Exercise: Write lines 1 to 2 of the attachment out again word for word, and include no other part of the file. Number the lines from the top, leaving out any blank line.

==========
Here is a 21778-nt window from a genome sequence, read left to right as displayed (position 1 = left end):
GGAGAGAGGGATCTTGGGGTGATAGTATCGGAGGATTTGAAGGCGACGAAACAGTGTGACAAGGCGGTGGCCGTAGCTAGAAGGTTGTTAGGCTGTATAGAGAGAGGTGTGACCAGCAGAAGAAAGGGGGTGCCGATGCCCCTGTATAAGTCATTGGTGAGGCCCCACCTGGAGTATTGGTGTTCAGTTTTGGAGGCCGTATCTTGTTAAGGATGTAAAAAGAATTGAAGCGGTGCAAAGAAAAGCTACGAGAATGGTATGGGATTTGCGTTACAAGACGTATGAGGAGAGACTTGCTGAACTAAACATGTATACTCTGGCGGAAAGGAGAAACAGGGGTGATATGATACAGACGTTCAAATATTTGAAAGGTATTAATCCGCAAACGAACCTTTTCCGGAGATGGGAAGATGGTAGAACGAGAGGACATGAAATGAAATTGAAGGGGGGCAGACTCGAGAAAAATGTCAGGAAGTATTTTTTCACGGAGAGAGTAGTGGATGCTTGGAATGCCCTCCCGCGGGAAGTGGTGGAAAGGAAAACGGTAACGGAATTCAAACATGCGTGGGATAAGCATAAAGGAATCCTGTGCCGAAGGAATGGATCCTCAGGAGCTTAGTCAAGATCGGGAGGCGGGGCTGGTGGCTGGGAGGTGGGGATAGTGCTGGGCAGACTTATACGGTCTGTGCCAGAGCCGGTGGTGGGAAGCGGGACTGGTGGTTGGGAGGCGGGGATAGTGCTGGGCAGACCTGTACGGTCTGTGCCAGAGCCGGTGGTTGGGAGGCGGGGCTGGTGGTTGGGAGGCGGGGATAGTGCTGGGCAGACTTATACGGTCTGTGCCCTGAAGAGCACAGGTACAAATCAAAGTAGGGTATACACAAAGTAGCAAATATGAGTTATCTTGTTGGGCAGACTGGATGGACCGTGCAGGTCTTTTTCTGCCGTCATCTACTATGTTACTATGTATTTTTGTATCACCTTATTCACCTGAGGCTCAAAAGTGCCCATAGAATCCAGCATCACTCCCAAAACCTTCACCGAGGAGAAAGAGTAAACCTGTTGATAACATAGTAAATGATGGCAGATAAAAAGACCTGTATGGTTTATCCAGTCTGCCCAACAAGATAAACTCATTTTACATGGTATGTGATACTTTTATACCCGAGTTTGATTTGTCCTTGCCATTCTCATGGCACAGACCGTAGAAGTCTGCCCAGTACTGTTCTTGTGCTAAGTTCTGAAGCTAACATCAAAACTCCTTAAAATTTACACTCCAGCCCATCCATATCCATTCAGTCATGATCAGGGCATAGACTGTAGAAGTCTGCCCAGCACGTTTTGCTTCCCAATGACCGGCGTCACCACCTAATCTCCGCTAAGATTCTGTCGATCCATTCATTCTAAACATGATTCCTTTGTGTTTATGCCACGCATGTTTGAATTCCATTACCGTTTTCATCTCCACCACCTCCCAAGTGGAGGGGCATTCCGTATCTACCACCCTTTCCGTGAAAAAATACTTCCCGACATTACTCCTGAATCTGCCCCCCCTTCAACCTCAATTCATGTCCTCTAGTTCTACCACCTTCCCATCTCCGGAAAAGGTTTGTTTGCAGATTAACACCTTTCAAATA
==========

Here is a 21778-nt window from a genome sequence, read left to right as displayed (position 1 = left end):
GGAGAGAGGGATCTTGGGGTGATAGTATCGGAGGATTTGAAGGCGACGAAACAGTGTGACAAGGCGGTGGCCGTAGCTAGAAGGTTGTTAGGCTGTATAGAGAGAGGTGTGACCAGCAGAAGAAAGGGGGTGCCGATGCCCCTGTATAAGTCATTGGTGAGGCCCCACCTGGAGTATTGGTGTTCAGTTTTGGAGGCCGTATCTTGTTAAGGATGTAAAAAGAATTGAAGCGGTGCAAAGAAAAGCTACGAGAATGGTATGGGATTTGCGTTACAAGACGTATGAGGAGAGACTTGCTGAACTAAACATGTATACTCTGGCGGAAAGGAGAAACAGGGGTGATATGATACAGACGTTCAAATATTTGAAAGGTATTAATCCGCAAACGAACCTTTTCCGGAGATGGGAAGATGGTAGAACGAGAGGACATGAAATGAAATTGAAGGGGGGCAGACTCGAGAAAAATGTCAGGAAGTATTTTTTCACGGAGAGAGTAGTGGATGCTTGGAATGCCCTCCCGCGGGAAGTGGTGGAAAGGAAAACGGTAACGGAATTCAAACATGCGTGGGATAAGCATAAAGGAATCCTGTGCCGAAGGAATGGATCCTCAGGAGCTTAGTCAAGATCGGGAGGCGGGGCTGGTGGCTGGGAGGTGGGGATAGTGCTGGGCAGACTTATACGGTCTGTGCCAGAGCCGGTGGTGGGAAGCGGGACTGGTGGTTGGGAGGCGGGGATAGTGCTGGGCAGACCTGTACGGTCTGTGCCAGAGCCGGTGGTTGGGAGGCGGGGCTGGTGGTTGGGAGGCGGGGATAGTGCTGGGCAGACTTATACGGTCTGTGCCCTGAAGAGCACAGGTACAAATCAAAGTAGGGTATACACAAAGTAGCAAATATGAGTTATCTTGTTGGGCAGACTGGATGGACCGTGCAGGTCTTTTTCTGCCGTCATCTACTATGTTACTATGTATTTTTGTATCACCTTATTCACCTGAGGCTCAAAAGTGCCCATAGAATCCAGCATCACTCCCAAAACCTTCACCGAGGAGAAAGAGTAAACCTGTTGATAACATAGTAAATGATGGCAGATAAAAAGACCTGTATGGTTTATCCAGTCTGCCCAACAAGATAAACTCATTTTACATGGTATGTGATACTTTTATACCCGAGTTTGATTTGTCCTTGCCATTCTCATGGCACAGACCGTAGAAGTCTGCCCAGTACTGTTCTTGTGCTAAGTTCTGAAGCTAACATCAAAACTCCTTAAAATTTACACTCCAGCCCATCCATATCCATTCAGTCATGATCAGGGCATAGACTGTAGAAGTCTGCCCAGCACGTTTTGCTTCCCAATGACCGGCGTCACCACCTAATCTCCGCTAAGATTCTGTCGATCCATTCATTCTAAACATGATTCCTTTGTGTTTATGCCACGCATGTTTGAATTCCATTACCGTTTTCATCTCCACCACCTCCCAAGTGGAGGGGCATTCCGTATCTACCACCCTTTCCGTGAAAAAATACTTCCCGACATTACTCCTGAATCTGCCCCCCCTTCAACCTCAATTCATGTCCTCTAGTTCTACCACCTTCCCATCTCCGGAAAAGGTTTGTTTGCAGATTAACACCTTTCAAATA